In Backlog Break, Devin Wilger goes through all the games he owns and never got around to playing. This week: Legend of Mana, from 2000.
I remember at the time of Legend of Mana’s release, the reviews were scathing. The game was not what people wanted, or expected, out of a game called Legend of Mana. What they wanted was something closer to Secret of Mana on the SNES, an action RPG that could be played by up to three players and had a fairly decent story behind it, albeit one where you beat up Santa Claus.
On the one hand, I’ve never been a fan of judging something against your expectations of it, because it’s a good way to miss out on great experiences. If everything is exactly how you expect it is going to be, how can you be surprised? On the other hand, I get it, because this game is strange.
You start the game as a man or a woman, with the default name You. There is a big, empty map and are told a to find a place to begin. You put the single item in your inventory somewhere on the map, and get a home base, at which point the game starts. Through the rest of the game, you are given various items, which are placed on the map wherever you feel like putting them, which leads you to different little stories. The game then functions as a collection of short stories that the player can complete at their leisure. Some have to be finished to trigger others, but overall the game is pretty hands-off.
Very little is actually explained, I was half-way through the game before I gave in and looked up how skills worked – it wasn’t how I expected – and even further in the game when I finally unlocked crafting options, which actually can be unlocked much earlier if you do things in the right order.
It’s not a difficult game, and the combat system feels like a simplistic beat-em-up rather than a sophisticated action RPG like the earlier games in the series. The tiny short stories are also told with minimal, almost abstract dialog, to the point where it can be confusing as to what’s going on. It often feels like the player character is stumbling on stories already in progress and then leaving before they’re finished. It’s a very strange sensation, the idea of being near a story, and occasionally participating in it, without quite being a part of it.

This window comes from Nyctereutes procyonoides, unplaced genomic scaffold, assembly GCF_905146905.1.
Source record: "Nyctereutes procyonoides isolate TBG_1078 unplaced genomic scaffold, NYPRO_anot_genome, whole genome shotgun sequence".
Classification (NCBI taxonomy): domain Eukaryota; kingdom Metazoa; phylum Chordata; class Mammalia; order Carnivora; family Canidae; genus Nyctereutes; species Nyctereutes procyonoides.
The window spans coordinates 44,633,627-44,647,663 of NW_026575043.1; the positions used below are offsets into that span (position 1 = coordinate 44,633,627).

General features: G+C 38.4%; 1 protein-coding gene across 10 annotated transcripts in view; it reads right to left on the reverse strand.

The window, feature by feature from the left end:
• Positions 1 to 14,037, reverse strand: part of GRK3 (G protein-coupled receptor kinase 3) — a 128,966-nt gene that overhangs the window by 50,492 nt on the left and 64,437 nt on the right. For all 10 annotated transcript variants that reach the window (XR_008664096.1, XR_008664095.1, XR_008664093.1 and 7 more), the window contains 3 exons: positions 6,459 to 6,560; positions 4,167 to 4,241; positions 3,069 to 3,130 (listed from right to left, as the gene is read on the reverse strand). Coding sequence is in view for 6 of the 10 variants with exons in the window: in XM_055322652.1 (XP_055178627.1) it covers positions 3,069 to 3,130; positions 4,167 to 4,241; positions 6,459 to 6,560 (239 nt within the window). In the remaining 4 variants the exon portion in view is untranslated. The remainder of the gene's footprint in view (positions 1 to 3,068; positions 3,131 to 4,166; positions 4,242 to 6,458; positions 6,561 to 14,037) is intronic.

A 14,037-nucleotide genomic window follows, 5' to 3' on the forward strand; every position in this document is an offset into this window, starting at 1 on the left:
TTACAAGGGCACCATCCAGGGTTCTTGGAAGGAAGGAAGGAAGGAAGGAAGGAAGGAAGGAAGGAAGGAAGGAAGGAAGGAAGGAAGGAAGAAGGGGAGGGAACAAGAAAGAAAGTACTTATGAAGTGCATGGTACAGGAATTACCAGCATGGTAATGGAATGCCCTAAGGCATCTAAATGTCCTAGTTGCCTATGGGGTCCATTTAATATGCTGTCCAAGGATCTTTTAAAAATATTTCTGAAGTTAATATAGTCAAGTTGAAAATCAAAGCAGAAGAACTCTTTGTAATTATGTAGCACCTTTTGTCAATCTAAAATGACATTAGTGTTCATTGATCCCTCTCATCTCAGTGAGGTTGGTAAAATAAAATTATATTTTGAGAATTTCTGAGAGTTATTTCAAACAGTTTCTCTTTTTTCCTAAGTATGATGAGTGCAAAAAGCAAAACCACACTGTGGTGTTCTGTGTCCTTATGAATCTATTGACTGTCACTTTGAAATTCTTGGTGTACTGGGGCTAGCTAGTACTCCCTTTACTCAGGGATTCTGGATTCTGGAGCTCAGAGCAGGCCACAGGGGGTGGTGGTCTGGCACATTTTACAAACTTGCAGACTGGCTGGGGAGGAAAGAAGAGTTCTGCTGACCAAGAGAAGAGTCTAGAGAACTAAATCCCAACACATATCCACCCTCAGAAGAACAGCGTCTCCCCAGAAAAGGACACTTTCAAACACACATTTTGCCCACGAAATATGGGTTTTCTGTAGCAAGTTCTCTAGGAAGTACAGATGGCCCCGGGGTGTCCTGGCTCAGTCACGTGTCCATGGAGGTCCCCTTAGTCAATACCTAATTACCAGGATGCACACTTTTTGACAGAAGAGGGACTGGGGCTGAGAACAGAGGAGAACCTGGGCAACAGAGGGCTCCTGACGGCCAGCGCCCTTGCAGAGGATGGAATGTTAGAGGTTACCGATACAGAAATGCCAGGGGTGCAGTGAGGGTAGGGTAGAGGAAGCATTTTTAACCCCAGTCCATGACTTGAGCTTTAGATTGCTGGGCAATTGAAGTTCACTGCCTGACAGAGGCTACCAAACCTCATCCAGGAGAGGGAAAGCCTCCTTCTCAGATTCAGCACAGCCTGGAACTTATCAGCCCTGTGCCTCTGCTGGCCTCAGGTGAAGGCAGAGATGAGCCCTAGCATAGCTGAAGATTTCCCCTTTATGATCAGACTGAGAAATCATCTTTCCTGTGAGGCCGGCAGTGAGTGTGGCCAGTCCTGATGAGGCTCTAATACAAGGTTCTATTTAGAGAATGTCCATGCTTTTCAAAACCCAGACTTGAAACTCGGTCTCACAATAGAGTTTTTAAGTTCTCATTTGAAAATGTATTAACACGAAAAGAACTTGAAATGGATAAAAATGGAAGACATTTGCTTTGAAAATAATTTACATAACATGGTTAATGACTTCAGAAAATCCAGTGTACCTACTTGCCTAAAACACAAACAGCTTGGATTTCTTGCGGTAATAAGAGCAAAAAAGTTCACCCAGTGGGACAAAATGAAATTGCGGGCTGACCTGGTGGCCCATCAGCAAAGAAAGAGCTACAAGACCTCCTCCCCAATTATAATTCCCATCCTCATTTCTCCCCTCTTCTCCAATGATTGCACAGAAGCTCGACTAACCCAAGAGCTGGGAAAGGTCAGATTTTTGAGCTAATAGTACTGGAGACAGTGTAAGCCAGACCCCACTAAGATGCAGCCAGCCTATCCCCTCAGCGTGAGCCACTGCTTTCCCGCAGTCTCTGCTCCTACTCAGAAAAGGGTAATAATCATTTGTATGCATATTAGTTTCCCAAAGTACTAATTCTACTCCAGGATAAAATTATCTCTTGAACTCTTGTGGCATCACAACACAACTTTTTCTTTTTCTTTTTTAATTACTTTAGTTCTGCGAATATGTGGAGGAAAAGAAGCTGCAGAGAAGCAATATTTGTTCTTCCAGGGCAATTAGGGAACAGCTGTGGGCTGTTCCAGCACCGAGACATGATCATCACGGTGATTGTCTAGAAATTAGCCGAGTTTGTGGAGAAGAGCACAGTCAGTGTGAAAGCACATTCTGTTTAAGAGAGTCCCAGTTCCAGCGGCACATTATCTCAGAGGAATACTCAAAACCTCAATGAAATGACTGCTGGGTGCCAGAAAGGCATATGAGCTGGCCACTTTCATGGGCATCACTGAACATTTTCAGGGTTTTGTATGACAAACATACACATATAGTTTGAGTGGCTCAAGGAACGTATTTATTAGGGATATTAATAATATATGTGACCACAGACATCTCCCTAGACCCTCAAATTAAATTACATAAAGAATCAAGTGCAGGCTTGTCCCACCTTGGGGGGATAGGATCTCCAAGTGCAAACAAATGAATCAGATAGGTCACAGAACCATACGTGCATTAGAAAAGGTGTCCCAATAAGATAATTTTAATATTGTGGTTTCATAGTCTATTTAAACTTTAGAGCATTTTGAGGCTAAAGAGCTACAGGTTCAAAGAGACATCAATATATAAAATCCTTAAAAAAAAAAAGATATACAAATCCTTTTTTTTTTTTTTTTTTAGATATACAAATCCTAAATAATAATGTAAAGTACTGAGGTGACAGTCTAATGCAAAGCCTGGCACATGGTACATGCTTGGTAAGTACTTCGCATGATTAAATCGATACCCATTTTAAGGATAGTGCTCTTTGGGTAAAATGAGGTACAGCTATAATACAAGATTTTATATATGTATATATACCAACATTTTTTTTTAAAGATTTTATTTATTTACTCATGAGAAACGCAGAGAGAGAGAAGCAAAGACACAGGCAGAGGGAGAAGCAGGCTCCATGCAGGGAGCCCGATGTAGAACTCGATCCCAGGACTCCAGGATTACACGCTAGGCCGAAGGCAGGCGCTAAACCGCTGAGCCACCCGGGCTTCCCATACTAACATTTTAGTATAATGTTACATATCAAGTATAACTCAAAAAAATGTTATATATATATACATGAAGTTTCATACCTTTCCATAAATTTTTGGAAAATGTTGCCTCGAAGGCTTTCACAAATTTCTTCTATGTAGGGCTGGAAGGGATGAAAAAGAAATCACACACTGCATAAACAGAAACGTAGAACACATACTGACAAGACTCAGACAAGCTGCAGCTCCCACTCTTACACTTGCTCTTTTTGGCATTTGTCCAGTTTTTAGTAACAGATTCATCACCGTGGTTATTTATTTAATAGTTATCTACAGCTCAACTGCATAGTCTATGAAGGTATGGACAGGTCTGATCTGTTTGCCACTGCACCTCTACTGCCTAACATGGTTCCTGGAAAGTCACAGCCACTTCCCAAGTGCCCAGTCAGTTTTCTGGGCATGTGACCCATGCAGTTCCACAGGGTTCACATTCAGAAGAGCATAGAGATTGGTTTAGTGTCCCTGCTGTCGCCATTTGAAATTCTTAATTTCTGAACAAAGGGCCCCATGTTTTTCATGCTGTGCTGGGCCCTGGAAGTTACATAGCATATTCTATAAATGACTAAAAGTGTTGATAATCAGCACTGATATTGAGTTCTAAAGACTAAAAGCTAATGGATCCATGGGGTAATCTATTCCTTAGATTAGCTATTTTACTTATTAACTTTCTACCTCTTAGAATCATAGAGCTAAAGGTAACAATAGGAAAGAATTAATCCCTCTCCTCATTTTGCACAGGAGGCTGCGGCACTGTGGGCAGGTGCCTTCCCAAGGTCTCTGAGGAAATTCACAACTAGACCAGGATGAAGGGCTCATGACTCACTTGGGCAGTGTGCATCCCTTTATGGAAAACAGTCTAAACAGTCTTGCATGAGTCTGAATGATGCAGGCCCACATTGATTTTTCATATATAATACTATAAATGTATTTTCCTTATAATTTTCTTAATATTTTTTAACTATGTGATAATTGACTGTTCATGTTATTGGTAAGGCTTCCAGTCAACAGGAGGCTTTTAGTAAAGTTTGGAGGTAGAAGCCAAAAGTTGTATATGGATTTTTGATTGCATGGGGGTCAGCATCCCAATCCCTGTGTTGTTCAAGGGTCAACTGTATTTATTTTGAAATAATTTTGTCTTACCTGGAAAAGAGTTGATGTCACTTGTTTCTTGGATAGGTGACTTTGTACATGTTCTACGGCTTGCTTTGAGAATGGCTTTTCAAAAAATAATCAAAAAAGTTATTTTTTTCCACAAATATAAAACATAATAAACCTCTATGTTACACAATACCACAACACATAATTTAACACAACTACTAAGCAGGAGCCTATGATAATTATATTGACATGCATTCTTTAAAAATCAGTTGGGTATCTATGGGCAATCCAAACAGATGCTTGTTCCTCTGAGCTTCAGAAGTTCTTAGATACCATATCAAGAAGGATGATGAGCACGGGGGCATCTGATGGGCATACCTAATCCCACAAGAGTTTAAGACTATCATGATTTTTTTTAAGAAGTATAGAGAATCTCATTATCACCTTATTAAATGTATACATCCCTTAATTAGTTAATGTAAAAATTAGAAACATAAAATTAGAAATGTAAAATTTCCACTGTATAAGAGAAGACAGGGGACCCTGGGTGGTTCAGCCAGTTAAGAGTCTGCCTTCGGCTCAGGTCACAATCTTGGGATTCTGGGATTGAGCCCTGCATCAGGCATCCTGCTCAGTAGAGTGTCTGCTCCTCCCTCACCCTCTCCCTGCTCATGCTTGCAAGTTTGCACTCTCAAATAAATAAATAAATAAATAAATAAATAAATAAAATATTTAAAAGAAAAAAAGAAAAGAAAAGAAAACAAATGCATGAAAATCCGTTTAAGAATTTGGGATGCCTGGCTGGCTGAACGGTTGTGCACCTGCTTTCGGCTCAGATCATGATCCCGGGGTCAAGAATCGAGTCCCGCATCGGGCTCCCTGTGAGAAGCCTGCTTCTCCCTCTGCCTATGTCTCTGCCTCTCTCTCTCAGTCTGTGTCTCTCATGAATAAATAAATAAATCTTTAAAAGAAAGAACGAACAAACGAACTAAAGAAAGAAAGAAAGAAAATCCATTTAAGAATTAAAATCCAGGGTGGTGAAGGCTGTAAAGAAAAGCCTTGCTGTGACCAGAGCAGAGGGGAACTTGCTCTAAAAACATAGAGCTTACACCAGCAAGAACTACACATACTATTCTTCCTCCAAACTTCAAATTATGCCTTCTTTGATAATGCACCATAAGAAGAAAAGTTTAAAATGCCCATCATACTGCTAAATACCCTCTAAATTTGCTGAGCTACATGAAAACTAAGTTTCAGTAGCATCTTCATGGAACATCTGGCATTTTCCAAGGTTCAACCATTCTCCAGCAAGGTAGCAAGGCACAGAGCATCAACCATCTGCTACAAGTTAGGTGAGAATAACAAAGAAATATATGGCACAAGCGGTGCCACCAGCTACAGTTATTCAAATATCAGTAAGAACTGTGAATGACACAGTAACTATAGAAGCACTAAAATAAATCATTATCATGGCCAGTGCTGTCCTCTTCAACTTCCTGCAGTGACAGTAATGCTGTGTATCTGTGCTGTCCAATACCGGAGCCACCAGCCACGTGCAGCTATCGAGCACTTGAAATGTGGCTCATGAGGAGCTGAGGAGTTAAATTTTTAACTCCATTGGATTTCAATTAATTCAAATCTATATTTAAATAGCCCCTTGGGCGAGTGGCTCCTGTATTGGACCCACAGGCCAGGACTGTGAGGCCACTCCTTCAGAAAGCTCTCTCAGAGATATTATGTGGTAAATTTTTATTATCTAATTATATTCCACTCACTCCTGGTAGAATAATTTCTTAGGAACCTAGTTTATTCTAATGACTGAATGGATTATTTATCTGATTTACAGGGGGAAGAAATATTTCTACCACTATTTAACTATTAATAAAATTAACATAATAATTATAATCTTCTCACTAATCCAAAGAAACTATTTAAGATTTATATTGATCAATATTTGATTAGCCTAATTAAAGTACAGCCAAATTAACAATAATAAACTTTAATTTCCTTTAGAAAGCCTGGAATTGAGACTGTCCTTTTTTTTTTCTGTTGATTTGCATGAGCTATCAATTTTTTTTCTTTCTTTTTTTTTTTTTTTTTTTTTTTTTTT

The game is alienating, off-putting, weird and kind of hostile to the player. Which isn’t to say it’s bad, but it’s not the game you expect when you fire it up, and I could definitely see people being turned off by the often bizarre design.
But it’s also absolutely gorgeous, with beautiful water-color pre-rendered backgrounds. The entire design aesthetic is an argument for the continued relevance for 2D art. I found myself playing through just because I kept wanting the see what they had cooked up next, what beautiful painting they would cook up for the next area.
When Legend of Mana works, it works quite well, but just as often it doesn’t, and when that happens it’s mostly confusing. It’s worth playing, but go into it with no expectations at all.
Played on: Playstation 3